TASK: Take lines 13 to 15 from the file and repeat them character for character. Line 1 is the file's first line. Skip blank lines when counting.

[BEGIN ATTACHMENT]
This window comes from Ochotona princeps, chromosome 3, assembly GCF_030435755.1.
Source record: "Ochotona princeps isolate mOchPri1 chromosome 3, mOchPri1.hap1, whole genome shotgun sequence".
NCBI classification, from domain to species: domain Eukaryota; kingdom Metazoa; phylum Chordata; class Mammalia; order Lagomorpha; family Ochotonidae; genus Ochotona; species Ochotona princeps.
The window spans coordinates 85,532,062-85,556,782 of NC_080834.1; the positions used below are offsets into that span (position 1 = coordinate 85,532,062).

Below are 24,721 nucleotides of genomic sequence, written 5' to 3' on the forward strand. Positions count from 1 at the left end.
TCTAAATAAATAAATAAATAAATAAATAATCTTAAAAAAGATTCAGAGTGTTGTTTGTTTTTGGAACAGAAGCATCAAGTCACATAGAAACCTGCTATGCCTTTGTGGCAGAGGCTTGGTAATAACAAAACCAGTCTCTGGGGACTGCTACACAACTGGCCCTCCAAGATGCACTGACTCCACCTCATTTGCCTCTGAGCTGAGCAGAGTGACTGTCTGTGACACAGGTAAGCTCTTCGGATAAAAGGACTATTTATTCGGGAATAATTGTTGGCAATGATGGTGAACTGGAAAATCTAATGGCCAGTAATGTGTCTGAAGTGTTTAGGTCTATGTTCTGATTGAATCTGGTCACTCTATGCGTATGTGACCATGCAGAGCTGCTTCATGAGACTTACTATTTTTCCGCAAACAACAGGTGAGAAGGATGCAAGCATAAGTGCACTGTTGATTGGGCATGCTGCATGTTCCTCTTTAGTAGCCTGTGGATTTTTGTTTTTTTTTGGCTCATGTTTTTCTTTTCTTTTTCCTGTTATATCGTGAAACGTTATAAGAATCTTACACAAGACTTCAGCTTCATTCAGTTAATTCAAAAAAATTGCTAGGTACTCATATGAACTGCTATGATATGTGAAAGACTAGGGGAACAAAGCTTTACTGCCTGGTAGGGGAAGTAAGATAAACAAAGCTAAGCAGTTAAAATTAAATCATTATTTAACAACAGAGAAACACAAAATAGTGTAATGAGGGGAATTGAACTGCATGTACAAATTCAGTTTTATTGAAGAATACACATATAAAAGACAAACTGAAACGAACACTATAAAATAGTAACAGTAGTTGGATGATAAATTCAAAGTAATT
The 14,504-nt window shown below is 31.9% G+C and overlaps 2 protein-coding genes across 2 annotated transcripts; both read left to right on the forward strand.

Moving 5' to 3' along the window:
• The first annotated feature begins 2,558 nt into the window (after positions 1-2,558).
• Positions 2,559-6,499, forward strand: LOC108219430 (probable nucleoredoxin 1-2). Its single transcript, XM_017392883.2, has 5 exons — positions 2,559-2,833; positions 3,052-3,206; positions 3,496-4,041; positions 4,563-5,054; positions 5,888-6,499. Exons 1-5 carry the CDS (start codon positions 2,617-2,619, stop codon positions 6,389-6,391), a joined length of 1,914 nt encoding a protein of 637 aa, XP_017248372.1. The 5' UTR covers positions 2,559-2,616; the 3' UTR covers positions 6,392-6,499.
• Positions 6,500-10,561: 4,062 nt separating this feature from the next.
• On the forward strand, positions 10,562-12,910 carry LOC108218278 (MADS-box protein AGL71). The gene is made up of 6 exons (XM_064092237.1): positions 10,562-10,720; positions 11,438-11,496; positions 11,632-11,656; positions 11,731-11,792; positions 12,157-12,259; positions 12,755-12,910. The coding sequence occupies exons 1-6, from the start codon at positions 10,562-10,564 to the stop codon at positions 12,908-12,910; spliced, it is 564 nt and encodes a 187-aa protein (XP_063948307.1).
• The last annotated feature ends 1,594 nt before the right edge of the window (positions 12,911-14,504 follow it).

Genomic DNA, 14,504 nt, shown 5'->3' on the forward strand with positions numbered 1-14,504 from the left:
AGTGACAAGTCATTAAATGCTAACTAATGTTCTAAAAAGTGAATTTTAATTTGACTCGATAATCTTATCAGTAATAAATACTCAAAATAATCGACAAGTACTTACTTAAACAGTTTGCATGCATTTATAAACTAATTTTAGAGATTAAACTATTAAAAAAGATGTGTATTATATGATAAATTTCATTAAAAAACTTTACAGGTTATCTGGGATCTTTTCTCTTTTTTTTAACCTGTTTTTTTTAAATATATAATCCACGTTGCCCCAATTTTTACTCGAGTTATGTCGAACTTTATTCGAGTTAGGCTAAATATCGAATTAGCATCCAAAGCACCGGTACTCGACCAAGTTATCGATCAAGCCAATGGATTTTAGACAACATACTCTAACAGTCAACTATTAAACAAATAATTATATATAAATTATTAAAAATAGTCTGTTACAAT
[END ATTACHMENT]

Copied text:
• The last annotated feature ends 1,594 nt before the right edge of the window (positions 12,911-14,504 follow it).

Genomic DNA, 14,504 nt, shown 5'->3' on the forward strand with positions numbered 1-14,504 from the left:
AGTGACAAGTCATTAAATGCTAACTAATGTTCTAAAAAGTGAATTTTAATTTGACTCGATAATCTTATCAGTAATAAATACTCAAAATAATCGACAAGTACTTACTTAAACAGTTTGCATGCATTTATAAACTAATTTTAGAGATTAAACTATTAAAAAAGATGTGTATTATATGATAAATTTCATTAAAAAACTTTACAGGTTATCTGGGATCTTTTCTCTTTTTTTTAACCTGTTTTTTTTAAATATATAATCCACGTTGCCCCAATTTTTACTCGAGTTATGTCGAACTTTATTCGAGTTAGGCTAAATATCGAATTAGCATCCAAAGCACCGGTACTCGACCAAGTTATCGATCAAGCCAATGGATTTTAGACAACATACTCTAACAGTCAACTATTAAACAAATAATTATATATAAATTATTAAAAATAGTCTGTTACAAT